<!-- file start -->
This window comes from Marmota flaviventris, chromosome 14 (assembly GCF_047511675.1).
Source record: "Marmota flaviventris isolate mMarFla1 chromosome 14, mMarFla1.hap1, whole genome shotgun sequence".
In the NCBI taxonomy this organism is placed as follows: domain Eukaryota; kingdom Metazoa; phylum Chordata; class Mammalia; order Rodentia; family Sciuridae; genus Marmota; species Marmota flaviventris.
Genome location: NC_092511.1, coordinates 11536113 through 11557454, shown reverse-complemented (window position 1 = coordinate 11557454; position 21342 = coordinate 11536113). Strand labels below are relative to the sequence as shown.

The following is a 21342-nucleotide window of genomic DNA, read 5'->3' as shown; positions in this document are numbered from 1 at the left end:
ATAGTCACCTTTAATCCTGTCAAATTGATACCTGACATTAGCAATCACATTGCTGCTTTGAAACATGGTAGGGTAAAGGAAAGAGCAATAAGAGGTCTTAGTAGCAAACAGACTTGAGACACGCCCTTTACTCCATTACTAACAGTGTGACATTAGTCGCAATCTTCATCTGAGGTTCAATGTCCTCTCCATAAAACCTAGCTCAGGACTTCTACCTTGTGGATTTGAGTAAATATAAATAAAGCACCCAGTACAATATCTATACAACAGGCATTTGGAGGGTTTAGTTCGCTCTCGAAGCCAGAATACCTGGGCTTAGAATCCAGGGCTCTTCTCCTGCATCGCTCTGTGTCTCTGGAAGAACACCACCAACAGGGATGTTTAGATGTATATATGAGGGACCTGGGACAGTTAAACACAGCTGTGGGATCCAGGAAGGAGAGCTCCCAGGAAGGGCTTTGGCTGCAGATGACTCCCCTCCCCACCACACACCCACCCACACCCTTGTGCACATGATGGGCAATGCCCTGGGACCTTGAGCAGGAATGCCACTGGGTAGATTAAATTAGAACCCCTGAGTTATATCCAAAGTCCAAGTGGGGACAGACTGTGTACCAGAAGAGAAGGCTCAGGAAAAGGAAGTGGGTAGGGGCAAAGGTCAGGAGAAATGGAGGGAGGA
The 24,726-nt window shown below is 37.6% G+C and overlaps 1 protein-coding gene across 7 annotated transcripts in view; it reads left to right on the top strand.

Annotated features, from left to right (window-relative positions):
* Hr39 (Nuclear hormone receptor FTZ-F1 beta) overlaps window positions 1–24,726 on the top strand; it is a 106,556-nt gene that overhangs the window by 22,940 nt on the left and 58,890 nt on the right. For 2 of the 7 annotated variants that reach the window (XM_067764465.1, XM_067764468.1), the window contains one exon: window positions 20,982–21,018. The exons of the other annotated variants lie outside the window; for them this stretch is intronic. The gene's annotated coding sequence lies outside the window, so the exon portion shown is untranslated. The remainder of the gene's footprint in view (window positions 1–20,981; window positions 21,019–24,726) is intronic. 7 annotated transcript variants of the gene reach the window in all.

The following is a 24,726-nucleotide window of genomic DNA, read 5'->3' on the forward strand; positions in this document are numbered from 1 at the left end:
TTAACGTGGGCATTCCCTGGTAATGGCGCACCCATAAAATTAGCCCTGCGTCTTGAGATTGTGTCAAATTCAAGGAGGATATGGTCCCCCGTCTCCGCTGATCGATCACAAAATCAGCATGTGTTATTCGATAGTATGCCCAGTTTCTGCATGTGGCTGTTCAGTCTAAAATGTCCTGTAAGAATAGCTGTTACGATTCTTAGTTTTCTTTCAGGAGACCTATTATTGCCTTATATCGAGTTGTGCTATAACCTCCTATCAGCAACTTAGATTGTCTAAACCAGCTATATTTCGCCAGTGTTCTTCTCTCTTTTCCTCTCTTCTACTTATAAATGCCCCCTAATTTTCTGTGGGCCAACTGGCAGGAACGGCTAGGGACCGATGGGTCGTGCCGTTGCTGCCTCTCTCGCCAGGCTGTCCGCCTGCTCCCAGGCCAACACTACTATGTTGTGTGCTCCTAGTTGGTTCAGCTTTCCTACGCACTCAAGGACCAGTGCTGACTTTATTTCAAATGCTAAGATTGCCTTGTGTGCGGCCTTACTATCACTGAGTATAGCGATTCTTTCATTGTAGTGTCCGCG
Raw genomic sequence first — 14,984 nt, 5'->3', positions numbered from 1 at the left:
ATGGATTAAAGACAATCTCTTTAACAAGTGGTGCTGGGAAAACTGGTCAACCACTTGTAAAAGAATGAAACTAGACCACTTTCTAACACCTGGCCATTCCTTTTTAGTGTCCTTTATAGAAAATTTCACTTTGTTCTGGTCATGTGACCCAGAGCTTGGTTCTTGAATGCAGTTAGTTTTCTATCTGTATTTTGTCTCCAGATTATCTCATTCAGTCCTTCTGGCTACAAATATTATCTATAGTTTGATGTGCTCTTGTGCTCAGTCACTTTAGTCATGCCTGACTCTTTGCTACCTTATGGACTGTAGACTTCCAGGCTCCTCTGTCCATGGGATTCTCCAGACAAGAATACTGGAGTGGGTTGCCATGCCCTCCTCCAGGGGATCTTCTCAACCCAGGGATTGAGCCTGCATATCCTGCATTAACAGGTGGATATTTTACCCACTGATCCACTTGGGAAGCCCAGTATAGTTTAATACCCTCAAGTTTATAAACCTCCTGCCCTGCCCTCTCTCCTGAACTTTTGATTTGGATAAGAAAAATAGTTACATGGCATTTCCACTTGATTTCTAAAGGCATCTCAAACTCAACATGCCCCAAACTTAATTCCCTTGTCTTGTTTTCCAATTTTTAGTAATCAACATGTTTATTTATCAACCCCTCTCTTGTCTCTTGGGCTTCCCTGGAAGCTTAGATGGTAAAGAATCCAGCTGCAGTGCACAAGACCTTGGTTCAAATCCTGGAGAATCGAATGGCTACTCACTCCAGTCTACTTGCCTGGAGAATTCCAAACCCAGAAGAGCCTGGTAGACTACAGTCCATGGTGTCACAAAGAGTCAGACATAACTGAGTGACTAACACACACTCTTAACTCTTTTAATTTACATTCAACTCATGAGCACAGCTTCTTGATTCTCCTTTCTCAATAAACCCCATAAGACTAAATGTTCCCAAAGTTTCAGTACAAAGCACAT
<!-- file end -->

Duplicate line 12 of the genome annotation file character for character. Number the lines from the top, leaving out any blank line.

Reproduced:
Raw genomic sequence first — 14,984 nt, 5'->3', positions numbered from 1 at the left: